IN less than two years, Singapore-based Lee Rubber Co (Pte) Ltd has divested itself of at least four assets in Malaysia, namely in Johor, Kuala Lumpur and Penang. The group is expected to dispose of two more properties in the coming months.
The rationale behind the recent spate of divestments remains unknown in the real estate circles.
Industry sources say the move may signal Lee Rubber’s exit from Malaysia or that the land no longer serves its original purpose. A couple of industry players suggest that the sales may be tax-related.
A Lee Rubber representative in Petaling Jaya, Selangor, Ng Wai Hung, who is said to be in charge of the company’s assets in Malaysia, did not respond to questions emailed by The Edge.
Based on announcements and media reports, since April 2015, Lee Rubber has signed deals to sell the four properties valued at more than RM300 million. Two of the properties are in Johor. Also on the cards is the sale of two other assets — one in Kuala Lumpur and the other in Penang — that could potentially fetch between RM210 million and RM290 million.
“It appears as if they [Lee Rubber] are exiting the country,” an industry observer tells The Edge, echoing the thoughts of at least two other real estate agents.
But one real estate agent, who declined to be named, offers a different view. “Lee Rubber had previously maintained that if the price was right, it would consider a sale. It may be consolidating and taking up the good offers,” he says.
It is common for landowners — especially those with a history that goes back to the 1920s and that own vast tracts — to look at their assets and undertake an optimisation exercise, he adds. “If it is not possible to develop the land or if it is too small or has reached a certain price on the market, it is best to sell. The money from these disposals can be used to fund other projects.”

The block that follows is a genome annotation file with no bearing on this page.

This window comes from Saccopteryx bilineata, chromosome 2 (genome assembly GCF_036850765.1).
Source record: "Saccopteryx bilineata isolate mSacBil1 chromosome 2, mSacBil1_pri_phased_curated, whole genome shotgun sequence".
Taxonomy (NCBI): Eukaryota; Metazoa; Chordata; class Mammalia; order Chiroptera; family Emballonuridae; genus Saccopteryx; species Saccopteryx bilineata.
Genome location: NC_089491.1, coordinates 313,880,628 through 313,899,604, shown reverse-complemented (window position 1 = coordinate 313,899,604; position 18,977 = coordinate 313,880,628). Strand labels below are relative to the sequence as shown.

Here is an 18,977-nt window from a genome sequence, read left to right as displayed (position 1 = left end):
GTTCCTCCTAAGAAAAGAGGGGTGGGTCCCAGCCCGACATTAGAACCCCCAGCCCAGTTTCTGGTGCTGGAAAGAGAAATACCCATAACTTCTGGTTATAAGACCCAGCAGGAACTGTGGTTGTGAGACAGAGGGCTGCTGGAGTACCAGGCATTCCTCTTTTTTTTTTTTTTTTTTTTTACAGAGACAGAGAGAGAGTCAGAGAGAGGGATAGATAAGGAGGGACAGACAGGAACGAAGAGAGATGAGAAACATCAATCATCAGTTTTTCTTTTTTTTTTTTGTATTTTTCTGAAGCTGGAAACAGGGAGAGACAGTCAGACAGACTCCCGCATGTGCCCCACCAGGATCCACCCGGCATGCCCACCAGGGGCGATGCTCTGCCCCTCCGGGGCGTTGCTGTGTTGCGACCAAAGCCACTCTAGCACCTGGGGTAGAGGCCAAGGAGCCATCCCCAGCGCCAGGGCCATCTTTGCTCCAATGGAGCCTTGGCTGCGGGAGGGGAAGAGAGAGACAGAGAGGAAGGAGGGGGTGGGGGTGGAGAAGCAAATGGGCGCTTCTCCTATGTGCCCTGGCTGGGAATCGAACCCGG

Moreover, because Lee Rubber has a large portfolio of assets in Malaysia, these recent sales may be just a drop in the ocean. Lee Rubber is believed to have land across the country, from Johor to Kedah.
A 2008 booklet issued by Iskandar Regional Development Authority states that Lee Rubber had formed a joint venture with Johor Corp and the Employees Provident Fund to develop the 456-acre Johor Technology Park. It also says the company has a further 6,100 acres, comprising a 2,900-acre township being developed at Taman Impian Emas on a joint-venture basis with Kuok Group and another company, and 3,200 acres in Senai and Skudai.
Recent asset divestments
Early last year, Lee Rubber completed the sale of the Lee Rubber Building located at the corner of Jalan Tun H S Lee in Kuala Lumpur. The then 85-year-old building was sold to Singapore-owned GF Land Sdn Bhd for RM29 million.
During the British era, the four-storey building held the distinction of being the tallest in Kuala Lumpur. Subsequently, another floor was added and today it has a total built-up of 46,607 sq ft and a net lettable area of 38,126 sq ft.
A search on the Companies Commission of Malaysia (SSM) website shows that GF Land is a Johor-registered company that is wholly owned by Hillington Pte Ltd. Its directors are Tony Con-Ling Chen, Justin Kenny Chen and Robert Conway Chen.
Towards the end of last year, Lee Rubber’s wholly owned Dhalia Utama Sdn Bhd entered into a deal to sell two parcels of land measuring 121.19 acres in Kulai, Johor, for RM123.64 million to Scientex Bhd’s subsidiary Scientex Quatari Sdn Bhd. Scientex is planning a mixed-use development on the land.
Four months ago, Sime Darby Bhd announced that its subsidiary Glengowrie Rubber Co Sdn Bhd had signed an agreement to dispose of two parcels measuring 805 acres in Hulu Langat, Selangor, for RM428.84 million to Petaling Garden Sdn Bhd, a wholly-owned subsidiary of I&P Group Sdn Bhd. Glengowrie’s shareholders are Sime Darby Property Bhd (78.72%), Chermang Development (Malaya) Sdn Bhd (17.43%), Platform Securities Nominees Ltd (1.71%), foreign national Jacob Ballas (1.71%) and Judith Maisie Price Robinson & Thomas William (0.43%).
An SSM search on Chermang Development reveals that Sime Darby Plantation holds a 83.92% stake in the company while Lee Rubber holds the rest. This effectively gives Lee Rubber a 2.8% stake in the company that sold the 805-acre tract. Based on the sale price alone, Lee Rubber’s portion is around RM12 million.
Meanwhile, a sale and purchase agreement initialled by Lee Rubber and Iskandar Waterfront City Bhd in April 2015 is expected to be finalised by the end of this month, after several extensions. Bahagia Wangsa Sdn Bhd sold 67.54 acres in Taman Sutera Utama in Pulai, Johor Baru, to Bayou Management Sdn Bhd for RM155.94 million.
The shareholders of Bahagia Wangsa are Lee Plantations (Pte) Ltd (98%) and Lee Foundation (1%), Rahmat Mohd Salleh (0.5%) and Amirudin Aziz (0.5%). The purchaser, Bayou Management, is wholly owned by Bayou Development Sdn Bhd, which in turn is owned by Iskandar Waterfront City.